Can this Berry Be Saved?

Strawberries, once juicy and sweet, are now cottony and bland. But there might be hope.

By Warren Schultz

Published on March 23, 2007

When I was a young boy in New York, we had a small patch of strawberries on our farm. For a few weeks every summer, my mother and I spent our mornings picking strawberries to sell by the roadside. We would gently fill wooden baskets with the crimson fruit and load them into my red wagon. I'd proudly pull it down our winding driveway. One morning, I took a turn too fast. To my horror, the wagon flipped, spilling strawberries everywhere. My little berries were spoiled—bruised and speckled with gravel. I'll never forget the sinking feeling of standing there with muddy knees, the aroma of ruined strawberries rising around me.

If I'd been hauling today's supermarket strawberries, the day would have been saved—they would have bounced. But tasting them would have given me a sinking feeling anyway.

Strawberries have changed a lot in 40 years. Breeders have created a gorgeous, year-round berry that travels anywhere, but somewhere along the line, they forgot the flavor.

Strawberries once implied a sense of loss and wistfulness. The fruit was fickle and perishable, the season fleeting. The plants were wild, from mysterious dark woods. Ever since the first, almost forbidden bite, man has longed to tame the wild berry, and to extend its season, which always seemed to end even before that sweet, sharp taste had left the tongue.

An Alpine strawberry variety of Fragaria vesca 'Semperflorens', celebrated for centuries for its intense, perfect flavor, was first transplanted into a French garden in the late 13th century. Later, another species, F. moschata, was introduced in England as the Hautboy, and created a sensation.

When colonists arrived in the New World, they found fields carpeted with small, crimson strawberries. It was noted that in June, the berries grew so widely that horses' hooves seemed to be covered with blood. F. virginiana, as the tiny, tasty East Coast native was later named, became one of the parents to all American cultivated strawberries when it was crossed, in 1838, with another New World native found growing out West, F. chiloensis. It was this berry that brought size to the union, as well as a peculiar, insipid flavor.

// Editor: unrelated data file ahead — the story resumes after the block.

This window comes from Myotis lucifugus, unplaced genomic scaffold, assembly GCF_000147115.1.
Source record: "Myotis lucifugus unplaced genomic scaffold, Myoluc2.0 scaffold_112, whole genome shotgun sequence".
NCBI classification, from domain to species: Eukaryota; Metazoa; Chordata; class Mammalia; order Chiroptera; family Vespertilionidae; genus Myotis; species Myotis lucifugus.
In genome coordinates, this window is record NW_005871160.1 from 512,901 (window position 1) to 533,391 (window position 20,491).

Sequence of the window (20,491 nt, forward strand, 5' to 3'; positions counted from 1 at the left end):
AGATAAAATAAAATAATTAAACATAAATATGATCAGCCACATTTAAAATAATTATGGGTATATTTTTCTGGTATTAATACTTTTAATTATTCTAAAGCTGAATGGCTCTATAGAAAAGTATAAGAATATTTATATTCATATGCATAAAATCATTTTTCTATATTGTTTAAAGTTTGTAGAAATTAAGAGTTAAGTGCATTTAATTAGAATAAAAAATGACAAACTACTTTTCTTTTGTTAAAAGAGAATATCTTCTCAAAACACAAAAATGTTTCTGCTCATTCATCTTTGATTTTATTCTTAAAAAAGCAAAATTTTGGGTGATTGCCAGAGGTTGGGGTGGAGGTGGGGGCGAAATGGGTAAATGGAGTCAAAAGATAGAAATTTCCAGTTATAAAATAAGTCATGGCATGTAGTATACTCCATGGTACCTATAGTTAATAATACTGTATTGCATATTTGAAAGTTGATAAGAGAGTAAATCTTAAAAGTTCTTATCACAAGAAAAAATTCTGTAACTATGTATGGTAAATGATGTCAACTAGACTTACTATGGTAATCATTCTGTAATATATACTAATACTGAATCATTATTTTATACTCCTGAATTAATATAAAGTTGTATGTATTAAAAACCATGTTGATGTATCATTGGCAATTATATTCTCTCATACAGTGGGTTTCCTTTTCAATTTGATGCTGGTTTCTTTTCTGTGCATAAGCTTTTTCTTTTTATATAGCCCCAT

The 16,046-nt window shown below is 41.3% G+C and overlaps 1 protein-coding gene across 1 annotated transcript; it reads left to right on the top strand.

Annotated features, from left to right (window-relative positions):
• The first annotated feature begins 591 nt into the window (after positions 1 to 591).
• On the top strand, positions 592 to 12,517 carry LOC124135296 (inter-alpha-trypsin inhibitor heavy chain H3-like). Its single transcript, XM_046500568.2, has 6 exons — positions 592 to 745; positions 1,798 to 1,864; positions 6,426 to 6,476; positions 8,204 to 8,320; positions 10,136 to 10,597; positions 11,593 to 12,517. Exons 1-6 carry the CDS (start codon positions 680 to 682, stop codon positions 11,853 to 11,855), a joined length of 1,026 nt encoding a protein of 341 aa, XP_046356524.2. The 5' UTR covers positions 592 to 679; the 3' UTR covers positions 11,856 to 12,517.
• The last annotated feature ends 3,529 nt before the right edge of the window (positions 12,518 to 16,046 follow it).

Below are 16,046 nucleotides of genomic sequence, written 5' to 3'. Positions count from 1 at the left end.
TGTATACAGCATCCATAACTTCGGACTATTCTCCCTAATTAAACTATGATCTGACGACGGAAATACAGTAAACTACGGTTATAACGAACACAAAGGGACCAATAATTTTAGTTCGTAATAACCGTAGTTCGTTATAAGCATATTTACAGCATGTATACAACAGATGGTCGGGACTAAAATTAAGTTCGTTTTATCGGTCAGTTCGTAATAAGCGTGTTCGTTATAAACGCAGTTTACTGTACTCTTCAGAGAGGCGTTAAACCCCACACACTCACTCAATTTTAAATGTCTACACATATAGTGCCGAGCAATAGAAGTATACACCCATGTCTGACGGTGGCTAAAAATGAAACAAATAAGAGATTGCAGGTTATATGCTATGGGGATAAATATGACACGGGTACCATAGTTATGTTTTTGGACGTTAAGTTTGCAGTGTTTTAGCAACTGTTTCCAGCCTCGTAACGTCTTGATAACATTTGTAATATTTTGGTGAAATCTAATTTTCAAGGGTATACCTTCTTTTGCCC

The cross, in turn, produced the first American hybrid berry, called Hovey's Seedling, which was deemed the perfect strawberry by the Massachusetts Horticultural Society in 1838—but some strawberry lovers were already complaining about cultivated berries. Ralph Waldo Emerson wrote: "Strawberries bluntly lose their flavor in garden beds."

The search for a better berry was on. In the 1920s, over 1,300 varieties existed. Today, that number has been pruned to fewer than 100, as breeders close in on their "perfect" strawberry.

The problem is that Americans want strawberries year-round—and the cool coastal climate of California offers an 11-month-long solution. About 22,000 acres of California farmland produce approximately 80 percent of America's strawberries. In rural areas all up and down the coast, farms as large as 200 acres spread out to the horizon, with as many as 6 million identical strawberry plants, pumped full of water and chemicals, set in perfect rows over shining black plastic mulch. Their harvest: large, sturdy, perfectly uniform berries. The Selva, Chandler, and Oso Grande varieties dominate. "Selva doesn't taste bad," says Marvin Pritts, a pomologist at Cornell University in New York. "It just doesn't taste."

Part of the problem is that strawberries are picked while they're still hard, partly white, and only half ripe—which is great for shipping but death to flavor. The berry may turn red and soften off the vine, but it won't get any sweeter.

All is not lost, however. In California, breeders keep pushing the strawberry's limits. Having created a durable, attractive berry, they're now trying to put flavor back into it. Countrywide, new day-neutral varieties, which ripen without long hours of daylight, now produce flavorful fruit from June through September.

The secret, in any case, is to buy the best varieties of local berries, in season. Look for Earliglow, Sparkle, and Jewel in the Northeast and Midwest; Cardinal in the South; Totem and Redcrest in the Northwest; and Chandler out West. In winter, if you're desperate, look for Camarosa, a new introduction that breeders consider California's next great hope for flavor.


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